“Only recently have we begun to observe dust jets persisting even after sunset,” said Holger Sierks from the Max Planck Institute for Solar System Research (MPS) in Germany. In the past months, the comet’s activity originated from illuminated areas on the day side. As soon as the Sun set, these jets subsided and did not re-awaken until after the next sunrise. An exception poses an image from March 12, 2015, showing the onset of a dust jet on the brink of dawn.
According to OSIRIS scientists, the jets now occurring even after sunset are another sign of the comet’s increasing activity. “Currently, 67P is rapidly approaching perihelion in mid-August,” said Sierks. At the time the image was taken, the comet and Sun were only 168 million miles (270 million kilometers) apart. “The solar irradiation is getting more and more intense, the illuminated surface warmer and warmer,” Sierks added.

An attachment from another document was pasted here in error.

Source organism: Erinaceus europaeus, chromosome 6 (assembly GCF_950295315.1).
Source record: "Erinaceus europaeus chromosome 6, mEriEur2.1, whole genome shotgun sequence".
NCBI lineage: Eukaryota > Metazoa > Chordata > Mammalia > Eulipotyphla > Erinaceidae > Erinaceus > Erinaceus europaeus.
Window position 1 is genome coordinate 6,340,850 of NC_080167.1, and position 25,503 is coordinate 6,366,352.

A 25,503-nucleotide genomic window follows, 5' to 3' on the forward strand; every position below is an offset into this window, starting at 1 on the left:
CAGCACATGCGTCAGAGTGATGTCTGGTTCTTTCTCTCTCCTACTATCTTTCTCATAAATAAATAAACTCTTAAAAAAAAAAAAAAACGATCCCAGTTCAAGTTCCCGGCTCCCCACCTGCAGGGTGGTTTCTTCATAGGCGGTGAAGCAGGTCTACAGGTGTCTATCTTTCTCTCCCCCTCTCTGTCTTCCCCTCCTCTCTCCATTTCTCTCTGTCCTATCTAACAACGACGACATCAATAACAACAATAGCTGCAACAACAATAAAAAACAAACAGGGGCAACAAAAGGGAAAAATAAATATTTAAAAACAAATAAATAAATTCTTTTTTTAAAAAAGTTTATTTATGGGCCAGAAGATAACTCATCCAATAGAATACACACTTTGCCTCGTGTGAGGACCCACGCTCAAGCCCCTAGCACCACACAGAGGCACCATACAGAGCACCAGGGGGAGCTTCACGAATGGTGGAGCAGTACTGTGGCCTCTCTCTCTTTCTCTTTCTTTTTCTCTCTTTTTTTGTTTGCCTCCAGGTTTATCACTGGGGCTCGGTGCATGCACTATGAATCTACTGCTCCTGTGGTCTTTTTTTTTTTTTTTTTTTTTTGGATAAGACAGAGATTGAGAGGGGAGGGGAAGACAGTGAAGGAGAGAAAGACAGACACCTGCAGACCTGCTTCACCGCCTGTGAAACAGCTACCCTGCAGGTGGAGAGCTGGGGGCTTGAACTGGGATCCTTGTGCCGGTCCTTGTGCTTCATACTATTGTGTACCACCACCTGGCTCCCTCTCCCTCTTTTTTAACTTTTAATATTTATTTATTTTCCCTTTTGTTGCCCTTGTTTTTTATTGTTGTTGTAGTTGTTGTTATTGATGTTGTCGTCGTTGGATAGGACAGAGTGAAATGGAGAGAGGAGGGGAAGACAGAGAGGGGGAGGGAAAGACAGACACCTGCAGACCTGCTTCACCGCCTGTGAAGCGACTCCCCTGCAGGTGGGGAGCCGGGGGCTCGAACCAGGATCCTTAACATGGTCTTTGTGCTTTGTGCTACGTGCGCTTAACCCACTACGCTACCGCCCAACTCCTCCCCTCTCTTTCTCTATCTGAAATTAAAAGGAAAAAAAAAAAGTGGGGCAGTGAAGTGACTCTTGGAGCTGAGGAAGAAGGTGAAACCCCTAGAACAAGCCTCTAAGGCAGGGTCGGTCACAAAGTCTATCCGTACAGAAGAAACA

First analyses suggest that the comet can store this heat for some time beneath its surface. “While the dust covering the comet’s surface cools rapidly after sunset, deeper layers remain warm for a longer period of time,” said Xian Shi from MPS, who examines the sunset jets. In these layers, Rosetta scientists suspect the supply of frozen gases, which fuels the comet’s activity.
Older comet missions, too, like Stardust to Comet 81P/Wild 2 and Deep Impact Comet 9P/Tempel 1 had found evidence of jets sustained on the night side. “But only the high-resolution images of OSIRIS now allow us to study this phenomenon in detail,” said Sierks.